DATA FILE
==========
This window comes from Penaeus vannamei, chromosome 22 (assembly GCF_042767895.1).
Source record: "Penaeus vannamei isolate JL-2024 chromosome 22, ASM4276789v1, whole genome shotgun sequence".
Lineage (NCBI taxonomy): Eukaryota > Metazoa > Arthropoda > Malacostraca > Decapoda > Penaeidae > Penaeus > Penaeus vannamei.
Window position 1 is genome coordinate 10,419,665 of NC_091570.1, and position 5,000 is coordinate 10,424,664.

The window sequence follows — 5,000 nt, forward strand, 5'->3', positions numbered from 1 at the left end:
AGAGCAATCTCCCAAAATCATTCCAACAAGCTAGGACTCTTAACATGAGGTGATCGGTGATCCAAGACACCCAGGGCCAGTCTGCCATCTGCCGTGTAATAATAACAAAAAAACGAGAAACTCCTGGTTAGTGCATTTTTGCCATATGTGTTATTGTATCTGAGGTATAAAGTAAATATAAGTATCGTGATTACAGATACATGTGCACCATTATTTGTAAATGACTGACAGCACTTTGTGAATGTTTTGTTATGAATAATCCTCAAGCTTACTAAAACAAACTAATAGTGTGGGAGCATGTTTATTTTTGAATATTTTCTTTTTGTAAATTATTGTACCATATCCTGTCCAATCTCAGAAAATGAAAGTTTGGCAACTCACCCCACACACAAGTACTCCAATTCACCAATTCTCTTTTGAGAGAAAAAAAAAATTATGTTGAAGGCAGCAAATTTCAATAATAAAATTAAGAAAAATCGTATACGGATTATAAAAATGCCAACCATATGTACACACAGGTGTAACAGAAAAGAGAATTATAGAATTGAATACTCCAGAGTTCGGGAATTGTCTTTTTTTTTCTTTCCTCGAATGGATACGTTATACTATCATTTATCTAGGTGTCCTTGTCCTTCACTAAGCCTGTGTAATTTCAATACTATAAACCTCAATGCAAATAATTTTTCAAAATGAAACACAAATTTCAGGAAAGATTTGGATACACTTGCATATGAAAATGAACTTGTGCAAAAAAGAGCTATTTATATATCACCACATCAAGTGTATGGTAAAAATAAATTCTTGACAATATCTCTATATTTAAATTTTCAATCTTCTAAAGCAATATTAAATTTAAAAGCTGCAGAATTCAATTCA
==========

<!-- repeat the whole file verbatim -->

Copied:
This window comes from Penaeus vannamei, chromosome 22 (assembly GCF_042767895.1).
Source record: "Penaeus vannamei isolate JL-2024 chromosome 22, ASM4276789v1, whole genome shotgun sequence".
Lineage (NCBI taxonomy): Eukaryota > Metazoa > Arthropoda > Malacostraca > Decapoda > Penaeidae > Penaeus > Penaeus vannamei.
Window position 1 is genome coordinate 10,419,665 of NC_091570.1, and position 5,000 is coordinate 10,424,664.

The window sequence follows — 5,000 nt, forward strand, 5'->3', positions numbered from 1 at the left end:
AGAGCAATCTCCCAAAATCATTCCAACAAGCTAGGACTCTTAACATGAGGTGATCGGTGATCCAAGACACCCAGGGCCAGTCTGCCATCTGCCGTGTAATAATAACAAAAAAACGAGAAACTCCTGGTTAGTGCATTTTTGCCATATGTGTTATTGTATCTGAGGTATAAAGTAAATATAAGTATCGTGATTACAGATACATGTGCACCATTATTTGTAAATGACTGACAGCACTTTGTGAATGTTTTGTTATGAATAATCCTCAAGCTTACTAAAACAAACTAATAGTGTGGGAGCATGTTTATTTTTGAATATTTTCTTTTTGTAAATTATTGTACCATATCCTGTCCAATCTCAGAAAATGAAAGTTTGGCAACTCACCCCACACACAAGTACTCCAATTCACCAATTCTCTTTTGAGAGAAAAAAAAAATTATGTTGAAGGCAGCAAATTTCAATAATAAAATTAAGAAAAATCGTATACGGATTATAAAAATGCCAACCATATGTACACACAGGTGTAACAGAAAAGAGAATTATAGAATTGAATACTCCAGAGTTCGGGAATTGTCTTTTTTTTTCTTTCCTCGAATGGATACGTTATACTATCATTTATCTAGGTGTCCTTGTCCTTCACTAAGCCTGTGTAATTTCAATACTATAAACCTCAATGCAAATAATTTTTCAAAATGAAACACAAATTTCAGGAAAGATTTGGATACACTTGCATATGAAAATGAACTTGTGCAAAAAAGAGCTATTTATATATCACCACATCAAGTGTATGGTAAAAATAAATTCTTGACAATATCTCTATATTTAAATTTTCAATCTTCTAAAGCAATATTAAATTTAAAAGCTGCAGAATTCAATTCA